Women in China routinely face pregnancy discrimination and situation ‘could worsen’ with three baby policy

‘Age between around 30 and 35, already have children, good looking, and good disposition,’ says one job ad

Maya Oppenheim
Women’s Correspondent
Tuesday 01 June 2021 13:03
<p>Women in China training to be  nannies in Beijing in 2016 </p>

Women in China training to be nannies in Beijing in 2016

Women working in China routinely face staggering pregnancy discrimination as a direct result of the country’s two-child policy, a new report has found.

The measure, which allows all couples to have two children, was introduced in 2016 and signalled an end to the ongoing one-child policy which had been in force for 35 years in China.

Earlier this week, China announced it would allow parents to have up to three children, because of a decline in birth rates.

A study by Human Rights Watch found that since the introduction of the two-child policy, women are being punished for being able to go on maternity leave twice.

Researchers warned that many firms discriminate against women via job advertisements, interviews, and behaviour in the workplace itself - saying some companies make working conditions for pregnant women so harsh they are pushed into stepping down.

The report cited the example of a pregnant worker at a firm in northeast Jilin province, who was seven-and-a-half months pregnant, who was forced to work at a construction site in the winter.

It also said a number of job ads explicitly say they require men for the role or women applicants with children due to fears those without kids will be more likely to take time off if they fall pregnant.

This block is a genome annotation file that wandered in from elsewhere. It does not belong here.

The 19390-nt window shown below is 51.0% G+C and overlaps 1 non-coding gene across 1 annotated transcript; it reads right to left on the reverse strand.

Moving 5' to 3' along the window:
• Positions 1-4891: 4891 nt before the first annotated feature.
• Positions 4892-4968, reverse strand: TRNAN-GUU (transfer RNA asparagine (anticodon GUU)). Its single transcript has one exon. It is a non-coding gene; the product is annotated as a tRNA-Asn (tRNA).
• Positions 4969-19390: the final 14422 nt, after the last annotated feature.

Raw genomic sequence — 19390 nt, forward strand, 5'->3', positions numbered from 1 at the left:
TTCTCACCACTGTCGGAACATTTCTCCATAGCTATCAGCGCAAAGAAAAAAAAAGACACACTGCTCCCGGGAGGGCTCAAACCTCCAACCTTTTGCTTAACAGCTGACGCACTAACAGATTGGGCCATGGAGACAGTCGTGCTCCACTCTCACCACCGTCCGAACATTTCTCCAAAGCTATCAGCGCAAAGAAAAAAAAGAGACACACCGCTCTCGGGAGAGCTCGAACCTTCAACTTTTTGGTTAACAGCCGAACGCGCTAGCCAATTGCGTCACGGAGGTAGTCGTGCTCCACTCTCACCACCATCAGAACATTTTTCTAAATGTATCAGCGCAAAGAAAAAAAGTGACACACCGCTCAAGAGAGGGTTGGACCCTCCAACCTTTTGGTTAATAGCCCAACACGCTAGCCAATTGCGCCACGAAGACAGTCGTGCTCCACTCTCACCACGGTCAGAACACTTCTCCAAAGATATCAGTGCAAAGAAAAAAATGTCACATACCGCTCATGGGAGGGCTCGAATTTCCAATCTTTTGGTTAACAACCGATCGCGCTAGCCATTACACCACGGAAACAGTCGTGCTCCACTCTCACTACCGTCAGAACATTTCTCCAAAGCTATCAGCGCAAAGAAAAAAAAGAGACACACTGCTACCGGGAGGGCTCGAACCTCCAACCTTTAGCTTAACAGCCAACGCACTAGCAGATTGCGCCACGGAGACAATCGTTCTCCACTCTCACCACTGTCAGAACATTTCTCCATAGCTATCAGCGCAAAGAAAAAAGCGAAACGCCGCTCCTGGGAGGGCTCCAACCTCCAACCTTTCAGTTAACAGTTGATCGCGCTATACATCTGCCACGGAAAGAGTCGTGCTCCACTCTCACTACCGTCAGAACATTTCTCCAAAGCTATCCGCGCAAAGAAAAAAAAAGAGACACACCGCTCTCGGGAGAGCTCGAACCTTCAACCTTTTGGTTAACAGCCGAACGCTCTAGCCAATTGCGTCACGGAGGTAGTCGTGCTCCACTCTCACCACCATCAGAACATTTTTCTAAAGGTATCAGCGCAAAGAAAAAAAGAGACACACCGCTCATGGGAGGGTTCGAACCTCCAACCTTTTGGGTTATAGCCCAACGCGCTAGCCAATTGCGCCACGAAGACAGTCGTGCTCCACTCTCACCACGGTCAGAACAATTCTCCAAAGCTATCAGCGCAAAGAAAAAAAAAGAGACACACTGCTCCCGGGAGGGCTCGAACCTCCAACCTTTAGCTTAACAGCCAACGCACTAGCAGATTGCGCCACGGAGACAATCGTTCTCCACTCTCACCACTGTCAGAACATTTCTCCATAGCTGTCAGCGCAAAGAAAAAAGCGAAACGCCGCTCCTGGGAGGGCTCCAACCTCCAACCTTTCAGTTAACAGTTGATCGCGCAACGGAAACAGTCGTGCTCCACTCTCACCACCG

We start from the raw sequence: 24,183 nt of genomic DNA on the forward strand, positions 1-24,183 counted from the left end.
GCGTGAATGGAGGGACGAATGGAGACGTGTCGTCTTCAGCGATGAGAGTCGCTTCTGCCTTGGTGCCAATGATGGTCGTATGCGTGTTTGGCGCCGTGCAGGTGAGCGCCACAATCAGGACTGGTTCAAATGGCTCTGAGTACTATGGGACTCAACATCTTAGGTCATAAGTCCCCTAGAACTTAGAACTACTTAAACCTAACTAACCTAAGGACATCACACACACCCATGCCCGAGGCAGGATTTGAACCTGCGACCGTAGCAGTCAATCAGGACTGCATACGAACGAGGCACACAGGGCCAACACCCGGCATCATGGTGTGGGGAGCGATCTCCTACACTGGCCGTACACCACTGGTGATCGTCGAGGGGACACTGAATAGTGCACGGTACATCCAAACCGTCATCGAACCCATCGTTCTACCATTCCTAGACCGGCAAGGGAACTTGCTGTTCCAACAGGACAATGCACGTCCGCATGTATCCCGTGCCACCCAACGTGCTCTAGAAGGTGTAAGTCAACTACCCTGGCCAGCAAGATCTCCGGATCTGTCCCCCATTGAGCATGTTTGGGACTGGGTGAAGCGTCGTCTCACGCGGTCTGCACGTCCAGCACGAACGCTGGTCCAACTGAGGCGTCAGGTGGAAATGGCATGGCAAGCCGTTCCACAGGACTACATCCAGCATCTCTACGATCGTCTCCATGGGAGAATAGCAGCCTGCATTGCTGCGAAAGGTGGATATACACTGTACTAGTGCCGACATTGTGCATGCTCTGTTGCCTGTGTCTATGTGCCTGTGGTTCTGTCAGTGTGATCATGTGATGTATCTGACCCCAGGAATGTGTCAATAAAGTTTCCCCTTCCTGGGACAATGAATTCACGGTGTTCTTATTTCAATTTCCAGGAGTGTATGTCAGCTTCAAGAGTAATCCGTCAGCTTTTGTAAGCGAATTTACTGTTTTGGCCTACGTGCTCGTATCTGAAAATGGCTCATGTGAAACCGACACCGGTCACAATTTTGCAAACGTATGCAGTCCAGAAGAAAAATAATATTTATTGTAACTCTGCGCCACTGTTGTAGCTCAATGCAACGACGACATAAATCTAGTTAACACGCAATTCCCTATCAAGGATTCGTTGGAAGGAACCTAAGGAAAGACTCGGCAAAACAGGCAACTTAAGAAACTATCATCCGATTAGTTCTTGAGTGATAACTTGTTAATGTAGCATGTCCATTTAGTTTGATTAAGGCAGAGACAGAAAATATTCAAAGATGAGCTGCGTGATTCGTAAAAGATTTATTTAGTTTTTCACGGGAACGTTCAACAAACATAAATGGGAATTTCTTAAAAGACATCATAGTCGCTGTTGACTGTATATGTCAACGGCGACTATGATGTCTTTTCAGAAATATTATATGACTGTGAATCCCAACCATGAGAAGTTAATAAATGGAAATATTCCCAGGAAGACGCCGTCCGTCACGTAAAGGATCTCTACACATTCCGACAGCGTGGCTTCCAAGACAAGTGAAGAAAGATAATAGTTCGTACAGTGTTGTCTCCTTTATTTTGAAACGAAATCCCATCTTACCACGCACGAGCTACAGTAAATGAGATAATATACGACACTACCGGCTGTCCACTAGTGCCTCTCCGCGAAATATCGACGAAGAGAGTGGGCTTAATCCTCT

“Age between around 30 and 35, already have children, good looking, and good disposition,” said an ad recently posted on job search site 51job.com for a managerial role in a clothing company in Beijing.

Researchers said many women reported being probed about whether they have children or have plans to do so in job interviews - with a recent college graduate saying all five companies she gained interviews for asked about her marriage and childbearing plans. Three of the firms informed her they would not offer her the job if she was keen to have a child.

While a mother-of-one was asked to sign a contract agreeing to not having a second child for at least three years as a condition of being given the job.

Yaqiu Wang, a researcher at Human Rights Watch who specialises in China, said: “Many women have taken to the internet, the media, and the courts to tell their stories of workplace abuse.

“By pushing for a higher birthrate without adequate employment protections, the Chinese government has given employers a license to harass and discriminate.”

And the shift to a three baby policy may worsen the situation, the rights group said.

Sophie Richardson, China director at Human Rights Watch, told The Independent: "Beijing’s shift to a three-child policy is hardly likely to mitigate pregnancy-related discrimination, and may indeed worsen it.

"Beijing needs to drop all restrictions on reproductive rights, work against all formed of employment discrimination, and level the playing field on parental leave. Only then might we see real positive change."

Previous research by Human Rights Watch found female civil servants face discrimination and sexual harassment in China - with one in five civil service job ads in the nation explicitly being for “men only”.

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